Emerson Electric has taken public a monthslong effort to acquire National Instruments with a campaign to convince the measurement systems maker’s board to accept an offer worth about $7 billion. Insightia’s Vulnerability module profiled National Instruments in 2021.

St. Louis-based Emerson said on Tuesday that it was ready to shell out $53 a share in cash to buy National Instruments, a proposal assigning the target an enterprise value of $7.6 billion.

The offer was submitted to National Instruments in early November and followed a lower one of $48 per share made in late May, said Emerson, which also set up a dedicated website to promote the combination. The suitor explained that its decision to make the pursuit public was a response to what it depicted as National Instruments’ refusal to ‘’engage meaningfully.’’

Emerson, which claims to hold 2.3 million National Instruments shares, expressed hope the company’s directors will change their stance on a potential deal but warned that it was ready to launch a proxy contest targeting the board if this did not happen. Emerson has an eight-member staggered board.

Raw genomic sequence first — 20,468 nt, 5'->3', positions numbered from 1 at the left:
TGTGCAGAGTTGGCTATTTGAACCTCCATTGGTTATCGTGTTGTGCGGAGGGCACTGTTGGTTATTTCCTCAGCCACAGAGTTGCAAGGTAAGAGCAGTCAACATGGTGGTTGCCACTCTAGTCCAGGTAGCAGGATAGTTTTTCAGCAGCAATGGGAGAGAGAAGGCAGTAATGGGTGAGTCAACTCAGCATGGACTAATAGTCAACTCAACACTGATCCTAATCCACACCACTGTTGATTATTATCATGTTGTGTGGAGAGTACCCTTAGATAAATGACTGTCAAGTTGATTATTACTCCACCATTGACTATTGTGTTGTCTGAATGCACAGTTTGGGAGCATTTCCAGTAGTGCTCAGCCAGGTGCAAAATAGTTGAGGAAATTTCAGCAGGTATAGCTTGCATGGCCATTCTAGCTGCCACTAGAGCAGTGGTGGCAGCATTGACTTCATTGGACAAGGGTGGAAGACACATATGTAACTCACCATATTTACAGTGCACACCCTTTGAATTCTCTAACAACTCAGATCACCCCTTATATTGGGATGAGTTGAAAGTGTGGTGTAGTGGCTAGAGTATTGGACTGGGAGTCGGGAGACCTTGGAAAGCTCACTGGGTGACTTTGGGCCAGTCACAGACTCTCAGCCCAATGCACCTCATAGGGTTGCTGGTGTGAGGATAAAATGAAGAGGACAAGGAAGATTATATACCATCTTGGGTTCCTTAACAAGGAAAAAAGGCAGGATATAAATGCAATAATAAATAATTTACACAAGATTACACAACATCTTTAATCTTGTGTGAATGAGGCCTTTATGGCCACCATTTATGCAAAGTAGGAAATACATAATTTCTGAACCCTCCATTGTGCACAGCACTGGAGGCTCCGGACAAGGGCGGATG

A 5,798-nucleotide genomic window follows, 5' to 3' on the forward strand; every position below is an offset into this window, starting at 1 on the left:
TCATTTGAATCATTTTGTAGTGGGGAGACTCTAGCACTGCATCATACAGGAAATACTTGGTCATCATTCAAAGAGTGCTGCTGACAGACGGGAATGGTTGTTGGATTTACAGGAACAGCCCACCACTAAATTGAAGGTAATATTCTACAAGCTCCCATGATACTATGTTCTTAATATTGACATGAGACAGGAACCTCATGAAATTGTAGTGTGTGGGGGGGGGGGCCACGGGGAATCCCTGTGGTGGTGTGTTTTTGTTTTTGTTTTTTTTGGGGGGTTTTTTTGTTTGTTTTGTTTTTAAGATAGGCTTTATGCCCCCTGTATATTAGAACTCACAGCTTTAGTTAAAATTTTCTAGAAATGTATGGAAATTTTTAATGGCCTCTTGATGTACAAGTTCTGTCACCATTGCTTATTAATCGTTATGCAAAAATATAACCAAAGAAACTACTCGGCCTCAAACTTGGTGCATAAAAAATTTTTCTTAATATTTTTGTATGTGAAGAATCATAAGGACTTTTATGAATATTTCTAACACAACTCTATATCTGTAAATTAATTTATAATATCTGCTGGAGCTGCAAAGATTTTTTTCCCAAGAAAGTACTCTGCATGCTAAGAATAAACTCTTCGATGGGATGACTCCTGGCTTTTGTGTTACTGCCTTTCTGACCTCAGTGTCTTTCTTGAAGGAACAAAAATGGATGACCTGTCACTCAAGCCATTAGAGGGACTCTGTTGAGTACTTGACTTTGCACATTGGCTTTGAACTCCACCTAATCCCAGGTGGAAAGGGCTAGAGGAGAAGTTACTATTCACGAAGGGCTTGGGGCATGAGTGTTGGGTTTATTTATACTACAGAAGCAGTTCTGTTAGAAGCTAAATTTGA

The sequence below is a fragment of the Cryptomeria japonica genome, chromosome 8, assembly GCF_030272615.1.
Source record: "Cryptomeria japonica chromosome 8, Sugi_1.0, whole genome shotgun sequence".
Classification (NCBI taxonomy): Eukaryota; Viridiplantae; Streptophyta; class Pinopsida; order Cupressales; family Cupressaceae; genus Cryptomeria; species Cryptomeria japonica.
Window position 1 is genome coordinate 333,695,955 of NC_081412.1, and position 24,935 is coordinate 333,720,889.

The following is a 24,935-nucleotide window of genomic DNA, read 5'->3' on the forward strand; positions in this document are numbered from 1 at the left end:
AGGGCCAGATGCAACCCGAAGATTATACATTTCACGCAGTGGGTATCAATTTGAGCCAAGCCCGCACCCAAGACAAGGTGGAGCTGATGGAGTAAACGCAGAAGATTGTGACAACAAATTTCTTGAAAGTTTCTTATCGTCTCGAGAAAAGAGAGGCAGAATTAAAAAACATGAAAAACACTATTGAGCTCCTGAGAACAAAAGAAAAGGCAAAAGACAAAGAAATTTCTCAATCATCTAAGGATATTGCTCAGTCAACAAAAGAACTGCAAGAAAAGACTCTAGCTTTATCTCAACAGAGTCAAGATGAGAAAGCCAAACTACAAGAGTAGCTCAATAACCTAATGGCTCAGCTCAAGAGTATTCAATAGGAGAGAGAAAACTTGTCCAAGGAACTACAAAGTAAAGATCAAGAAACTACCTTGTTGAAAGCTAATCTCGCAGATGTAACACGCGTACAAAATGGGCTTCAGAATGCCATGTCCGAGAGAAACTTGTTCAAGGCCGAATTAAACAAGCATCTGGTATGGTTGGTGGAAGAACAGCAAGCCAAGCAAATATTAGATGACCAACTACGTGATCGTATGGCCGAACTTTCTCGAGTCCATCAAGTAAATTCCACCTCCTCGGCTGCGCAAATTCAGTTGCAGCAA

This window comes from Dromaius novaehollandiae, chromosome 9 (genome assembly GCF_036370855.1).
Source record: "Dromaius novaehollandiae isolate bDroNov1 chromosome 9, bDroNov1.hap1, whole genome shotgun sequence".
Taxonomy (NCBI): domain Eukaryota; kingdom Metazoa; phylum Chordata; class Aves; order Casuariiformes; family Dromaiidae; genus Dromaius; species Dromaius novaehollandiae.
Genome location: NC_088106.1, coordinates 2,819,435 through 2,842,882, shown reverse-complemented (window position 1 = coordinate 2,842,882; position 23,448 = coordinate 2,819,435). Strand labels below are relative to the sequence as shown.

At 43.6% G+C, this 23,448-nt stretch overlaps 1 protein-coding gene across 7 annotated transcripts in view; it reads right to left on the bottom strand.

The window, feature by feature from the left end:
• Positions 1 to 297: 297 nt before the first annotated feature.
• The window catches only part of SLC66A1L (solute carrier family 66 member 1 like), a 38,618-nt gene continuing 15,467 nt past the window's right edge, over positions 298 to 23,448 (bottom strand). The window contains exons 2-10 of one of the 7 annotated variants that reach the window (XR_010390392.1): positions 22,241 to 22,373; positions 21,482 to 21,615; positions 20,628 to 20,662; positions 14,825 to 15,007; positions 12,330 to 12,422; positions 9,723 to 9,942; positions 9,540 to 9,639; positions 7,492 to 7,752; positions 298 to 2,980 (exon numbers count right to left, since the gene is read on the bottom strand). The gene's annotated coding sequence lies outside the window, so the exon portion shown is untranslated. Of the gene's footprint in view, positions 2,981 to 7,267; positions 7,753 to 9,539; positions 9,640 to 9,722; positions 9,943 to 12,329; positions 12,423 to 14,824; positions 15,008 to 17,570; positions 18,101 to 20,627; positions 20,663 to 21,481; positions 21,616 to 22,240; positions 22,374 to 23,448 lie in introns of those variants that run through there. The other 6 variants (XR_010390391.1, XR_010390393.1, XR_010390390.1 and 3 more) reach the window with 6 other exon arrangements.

‘’We are prepared to run a slate of directors specifically targeting the two members up for reelection, your chairman and former CEO, which will provide NI’s shareholders with an opportunity to express their views to your board on its refusal to engage with us,’’ said Emerson.

In June 2021, Insightia’s Vulnerability module argued that National Instruments was set for activist involvement due to its relative underperformance on total shareholder returns. The report, which can be accessed here by subscribers, raised several other red flags such as National Instruments’ classified board and the long tenure of some directors.

National Instruments shares were up more than 13% at $53.30 each in early trading Tuesday morning in New York. The stock surged 17% to a three-year high of nearly $48 last Friday after the board said it had launched a strategic review.

In the same statement last week, National Instruments also announced a one-year poison pill preventing investors from acquiring more than 10% of its share capital, or 20% in the case of passive institutional investors.